Glade Park told postal box trailer still on the way
As many as 2,000 of the nation’s 32,000 post offices will be closed as the Postal Service considers how to stanch the financial bleeding that resulted in $8.5 billion in losses last year.
Glade Park, however, remains in line to receive its post office box trailer, Postal Service spokesman Al DeSarro said.
The trailer is due to arrive in the spring, but in the meantime it is being used in Como, a mountain community on the east side of the Continental Divide.
Glade Park residents, however, aren’t completely assured the trailer will arrive, much less that it will be all it’s cracked up to be.
“We’re still being assured we’re going to get one in the springtime,” said Deb Moorland, who has worked on getting the new trailer. “It’s a game of wait and see right now.”
One advantage of the new trailer is it will come wired for electricity, but that could be an empty blessing, Moorland said.
The Glade Park community-service organization has no ability to charge for electricity for the unit, so residents are hoping the Postal Service will pick up electricity costs, Moorland said.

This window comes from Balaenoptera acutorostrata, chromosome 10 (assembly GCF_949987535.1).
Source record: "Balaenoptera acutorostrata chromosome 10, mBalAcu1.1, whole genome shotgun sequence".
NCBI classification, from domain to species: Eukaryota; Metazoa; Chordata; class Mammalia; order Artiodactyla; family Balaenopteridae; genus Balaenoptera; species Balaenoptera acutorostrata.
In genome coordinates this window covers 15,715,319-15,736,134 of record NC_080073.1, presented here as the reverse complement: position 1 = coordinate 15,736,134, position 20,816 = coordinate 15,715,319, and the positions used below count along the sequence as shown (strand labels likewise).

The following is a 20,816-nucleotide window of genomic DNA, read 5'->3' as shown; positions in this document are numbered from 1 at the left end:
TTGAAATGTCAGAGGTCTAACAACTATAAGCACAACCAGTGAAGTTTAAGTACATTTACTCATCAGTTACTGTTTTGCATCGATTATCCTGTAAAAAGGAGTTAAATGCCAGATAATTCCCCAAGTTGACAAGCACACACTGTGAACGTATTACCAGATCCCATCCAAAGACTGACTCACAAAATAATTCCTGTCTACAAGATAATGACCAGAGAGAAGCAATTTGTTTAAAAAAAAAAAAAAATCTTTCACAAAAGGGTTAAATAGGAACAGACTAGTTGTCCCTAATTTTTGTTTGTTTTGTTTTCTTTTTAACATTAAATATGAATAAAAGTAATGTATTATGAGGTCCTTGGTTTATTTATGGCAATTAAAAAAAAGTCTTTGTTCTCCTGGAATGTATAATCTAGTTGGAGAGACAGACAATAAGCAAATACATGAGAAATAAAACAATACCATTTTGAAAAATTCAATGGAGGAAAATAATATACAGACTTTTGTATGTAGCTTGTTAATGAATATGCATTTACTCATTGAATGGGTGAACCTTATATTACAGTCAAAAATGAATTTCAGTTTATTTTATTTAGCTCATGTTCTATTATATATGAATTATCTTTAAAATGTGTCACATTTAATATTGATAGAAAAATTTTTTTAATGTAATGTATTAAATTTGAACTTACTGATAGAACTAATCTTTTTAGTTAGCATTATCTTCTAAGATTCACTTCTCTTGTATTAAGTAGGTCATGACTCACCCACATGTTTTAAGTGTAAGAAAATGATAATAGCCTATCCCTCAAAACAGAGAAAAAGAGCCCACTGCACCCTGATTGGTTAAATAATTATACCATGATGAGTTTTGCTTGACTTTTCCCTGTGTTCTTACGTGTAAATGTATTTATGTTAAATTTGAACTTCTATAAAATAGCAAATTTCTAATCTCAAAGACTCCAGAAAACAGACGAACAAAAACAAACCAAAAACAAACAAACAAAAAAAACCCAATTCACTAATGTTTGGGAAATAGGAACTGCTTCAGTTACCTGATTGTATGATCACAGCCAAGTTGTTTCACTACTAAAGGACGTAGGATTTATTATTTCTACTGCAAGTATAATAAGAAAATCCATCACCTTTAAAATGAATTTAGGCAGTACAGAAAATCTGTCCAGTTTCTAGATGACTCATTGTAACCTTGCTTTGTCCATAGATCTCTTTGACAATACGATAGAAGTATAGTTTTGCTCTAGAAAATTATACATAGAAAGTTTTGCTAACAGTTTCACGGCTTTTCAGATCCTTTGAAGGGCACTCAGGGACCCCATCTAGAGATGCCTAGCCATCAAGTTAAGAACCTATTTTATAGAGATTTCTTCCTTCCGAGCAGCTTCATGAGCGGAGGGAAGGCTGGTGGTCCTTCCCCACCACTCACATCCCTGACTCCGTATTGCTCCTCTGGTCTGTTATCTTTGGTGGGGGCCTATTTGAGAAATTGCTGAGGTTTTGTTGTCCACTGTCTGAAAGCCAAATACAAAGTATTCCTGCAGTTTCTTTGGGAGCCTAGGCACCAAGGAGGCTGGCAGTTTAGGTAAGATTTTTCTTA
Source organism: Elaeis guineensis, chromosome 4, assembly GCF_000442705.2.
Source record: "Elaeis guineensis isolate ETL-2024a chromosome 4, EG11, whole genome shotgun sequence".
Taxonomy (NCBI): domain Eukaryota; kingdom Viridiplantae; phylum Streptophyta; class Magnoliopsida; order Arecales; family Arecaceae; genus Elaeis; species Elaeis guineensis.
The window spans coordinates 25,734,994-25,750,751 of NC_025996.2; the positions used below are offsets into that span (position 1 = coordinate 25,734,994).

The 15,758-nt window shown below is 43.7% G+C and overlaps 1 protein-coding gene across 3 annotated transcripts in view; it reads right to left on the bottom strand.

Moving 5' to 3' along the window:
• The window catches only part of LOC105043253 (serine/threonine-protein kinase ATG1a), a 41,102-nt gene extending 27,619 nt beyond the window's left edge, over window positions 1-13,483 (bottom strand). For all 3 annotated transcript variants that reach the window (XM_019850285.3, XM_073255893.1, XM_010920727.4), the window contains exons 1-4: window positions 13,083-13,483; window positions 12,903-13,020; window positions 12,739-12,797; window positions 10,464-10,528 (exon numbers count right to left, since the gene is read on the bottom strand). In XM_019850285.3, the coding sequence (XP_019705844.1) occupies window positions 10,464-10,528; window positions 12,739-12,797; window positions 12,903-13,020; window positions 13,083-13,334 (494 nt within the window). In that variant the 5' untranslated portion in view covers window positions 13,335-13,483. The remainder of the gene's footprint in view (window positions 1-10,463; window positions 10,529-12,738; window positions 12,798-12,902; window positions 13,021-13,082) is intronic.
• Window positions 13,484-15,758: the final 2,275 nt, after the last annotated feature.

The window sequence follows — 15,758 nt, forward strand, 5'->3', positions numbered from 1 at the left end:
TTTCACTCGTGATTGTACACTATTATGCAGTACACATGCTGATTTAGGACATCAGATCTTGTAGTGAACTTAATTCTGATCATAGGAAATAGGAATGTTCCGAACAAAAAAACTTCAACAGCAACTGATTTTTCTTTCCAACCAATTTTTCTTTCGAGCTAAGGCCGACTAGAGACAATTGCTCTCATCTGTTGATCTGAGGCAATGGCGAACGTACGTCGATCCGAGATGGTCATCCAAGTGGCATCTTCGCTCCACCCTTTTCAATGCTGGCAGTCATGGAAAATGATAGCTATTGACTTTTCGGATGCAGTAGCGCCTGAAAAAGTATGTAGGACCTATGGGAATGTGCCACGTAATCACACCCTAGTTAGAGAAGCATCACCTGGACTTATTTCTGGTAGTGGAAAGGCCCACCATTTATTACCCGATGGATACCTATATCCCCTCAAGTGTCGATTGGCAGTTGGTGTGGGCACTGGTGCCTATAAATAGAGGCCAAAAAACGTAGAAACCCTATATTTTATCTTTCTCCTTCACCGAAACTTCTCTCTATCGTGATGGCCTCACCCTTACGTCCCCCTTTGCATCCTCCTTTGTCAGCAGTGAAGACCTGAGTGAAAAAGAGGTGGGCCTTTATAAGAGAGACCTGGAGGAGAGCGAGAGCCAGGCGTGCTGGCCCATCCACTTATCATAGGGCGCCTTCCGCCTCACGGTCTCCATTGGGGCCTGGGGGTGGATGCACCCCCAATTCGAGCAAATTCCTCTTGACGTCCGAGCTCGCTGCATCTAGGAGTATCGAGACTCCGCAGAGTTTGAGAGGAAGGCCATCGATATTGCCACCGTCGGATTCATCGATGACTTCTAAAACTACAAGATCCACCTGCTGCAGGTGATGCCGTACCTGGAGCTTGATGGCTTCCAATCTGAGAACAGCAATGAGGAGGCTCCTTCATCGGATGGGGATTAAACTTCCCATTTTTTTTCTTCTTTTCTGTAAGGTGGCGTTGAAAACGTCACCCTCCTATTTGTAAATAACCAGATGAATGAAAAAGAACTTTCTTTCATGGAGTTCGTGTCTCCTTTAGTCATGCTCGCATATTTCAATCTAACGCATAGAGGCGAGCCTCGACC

In the meantime, “We’re looking at other options in order to cover ourselves,” Moorland said.
The Postal Service is studying 18,000 locations, all which cost more than the revenue they bring in, to decide which will be closed. The Postal Service will take into account several factors, including the distance postal patrons might have to travel to do business and proximity to other offices, DeSarro said.
“It’s much too early to identify” which post offices or service centers will be closed, DeSarro said.
Grand Junction has experienced changes in recent years. In 2002, the Postal Service had contract stations with postal boxes at 2139 N. 12th St., 759 Horizon Drive and in Mesa Mall, 2424 U.S. Highway 6&50.
Grand Junction still has three contract locations, but none with boxes, at First National Bank of the Rockies on Orchard Mesa, 2775 Acrin Ave.; at Go-Fer Foods, 2146 Broadway on the Redlands; and at Office Depot, 2449 U.S. 6&50 near Mesa Mall.
Other factors the Postal Service is taking into account include the ready availability of postage stamps at grocery stores and other retail outlets, DeSarro said.
“The whole mailing trend is changing, and we have to adapt to that,” he said.
Reducing delivery to five days a week could save the Postal Service $3 billion to $5 billion a year, he said. Congress, however, would have to approve that change.
Loosening tight requirements that the Postal Service fund retiree health benefits in advance, which costs about $5 billion a year, could ease the burden on the agency, too, DeSarro said.